The system will implement a User Interface (UI) or a command line utility to allow the user to customize the format of the report and add new fields at run time. The UI may also give the user the ability to query the report by the main fields (e.g., group, user name, repository name, project name, state name, package name, the client location or the client machine name, repository location of the file check out date and the server name).
The method of the present disclosure is implemented in a server process that can be queried to retrieve this report. Storage of this report will be in an encrypted form by the server. Once the report is created, the server process will keep track of the information and determine whether the information in the report is out of date, and if so, automatically update the information. Updating the report can be done on per user or per project basis. The process can be run by the server when it is idle or at a certain predetermined time or when a dynamic request is received.
It is to be understood that the present invention may be implemented in various forms of hardware, software, firmware, special purpose processors, or a combination thereof. In one embodiment, the present disclosure may be implemented in software as an application program tangibly embodied on a program storage device. The application program may be uploaded to, and executed by, a machine 100 comprising any suitable architecture such as a personal computer, a workstation or server. Referring to FIG. 1, preferably, the machine 100 is implemented on a computer platform having hardware such as one or more central processing units (CPU) 102, a random access memory (RAM) 104, a read only memory (ROM) 106 and input/output (I/O) interface(s) such as a keyboard 108, cursor control device 110 (e.g., a mouse or joystick) and display device 112. A system bus 115 couples the various components and may be any of several types of bus structures including a memory bus or memory controller, a peripheral bus, and a local bus using any of a variety of bus architectures. The computer platform also includes an operating system and micro instruction code. The various processes and functions described herein may either be part of the micro instruction code or part of the application program (or a combination thereof) which is executed via the operating system. In addition, various other peripheral devices may be connected to the computer platform by various interfaces and bus structures, such as a parallel port, serial port or universal serial bus (USB), for example, additional storage devices and a printer.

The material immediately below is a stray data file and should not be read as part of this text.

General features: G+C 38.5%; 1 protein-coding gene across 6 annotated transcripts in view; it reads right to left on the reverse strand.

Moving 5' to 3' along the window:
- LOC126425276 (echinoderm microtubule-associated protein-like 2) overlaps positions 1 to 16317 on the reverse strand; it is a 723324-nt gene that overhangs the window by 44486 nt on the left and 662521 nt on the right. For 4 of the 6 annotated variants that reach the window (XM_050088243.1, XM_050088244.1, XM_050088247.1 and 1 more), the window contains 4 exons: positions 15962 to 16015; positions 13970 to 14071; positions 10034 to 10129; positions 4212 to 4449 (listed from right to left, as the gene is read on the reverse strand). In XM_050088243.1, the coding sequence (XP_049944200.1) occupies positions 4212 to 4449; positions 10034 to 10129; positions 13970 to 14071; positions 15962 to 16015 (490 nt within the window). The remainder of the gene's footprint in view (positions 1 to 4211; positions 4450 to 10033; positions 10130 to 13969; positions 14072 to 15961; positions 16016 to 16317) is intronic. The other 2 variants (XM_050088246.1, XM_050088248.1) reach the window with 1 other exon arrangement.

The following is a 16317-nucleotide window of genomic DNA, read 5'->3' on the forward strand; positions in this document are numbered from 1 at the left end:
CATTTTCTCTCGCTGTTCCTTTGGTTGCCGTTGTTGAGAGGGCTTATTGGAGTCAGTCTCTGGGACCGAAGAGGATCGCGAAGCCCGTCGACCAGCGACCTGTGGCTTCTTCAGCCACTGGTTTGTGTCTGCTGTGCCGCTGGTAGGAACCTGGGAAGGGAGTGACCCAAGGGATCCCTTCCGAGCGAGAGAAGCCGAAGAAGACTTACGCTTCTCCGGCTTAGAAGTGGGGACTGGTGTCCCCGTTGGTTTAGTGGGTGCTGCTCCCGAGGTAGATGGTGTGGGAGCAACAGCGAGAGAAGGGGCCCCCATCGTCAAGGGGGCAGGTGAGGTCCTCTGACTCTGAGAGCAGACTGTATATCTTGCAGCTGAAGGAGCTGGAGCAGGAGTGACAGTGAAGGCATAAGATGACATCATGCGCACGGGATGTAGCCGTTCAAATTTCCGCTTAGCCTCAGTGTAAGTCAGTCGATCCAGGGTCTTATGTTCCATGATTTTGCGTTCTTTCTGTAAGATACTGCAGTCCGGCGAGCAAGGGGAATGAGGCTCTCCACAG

It is to be further understood that because some of the constituent system components and method steps depicted in the accompanying figures may be implemented in software, the actual connections between the system components (or the process steps) may differ depending upon the manner in which the present disclosure is programmed. Given the teachings of the present disclosure provided herein, one of ordinary skill in the related art will be able to contemplate these and similar implementations or configurations of the present disclosure. The authentication method of the present disclosure may be used at several levels, including operating system, application, or application components.
The computer 100 may operate in a networked environment using logical connections to one or more remote computers as shown in FIG. 2. The remote computer may be a personal computer 202, a server 204, a router 206, a mainframe 208, a network PC, a peer device or other common network node, and typically includes many or all of the elements described above relative to the computer 100. It is to be appreciated that the network 210 may be a local area network (LAN), wide area network (WAN), the Internet or any known network that couples a plurality of computers to enable various modes of communication via network messages. For example, the network environment may be a corporate intranet including a single server and multiple personal computers housed within a single facility, or alternatively, multiple servers with multiple personal computers located in various geographic locations.
Since all the information of the above-described report is currently available in the change management product, a method of the present disclosure will extract all the above mentioned information from its physical data storage, e.g., the source control repository. The method of retrieving the information and generating the report will now be described in relation to FIGS. 3 and 4
. This report will be available at three levels:
- 1. User based
- 2. Project based from an administrator tool
- 3. Enterprise level
1. User Based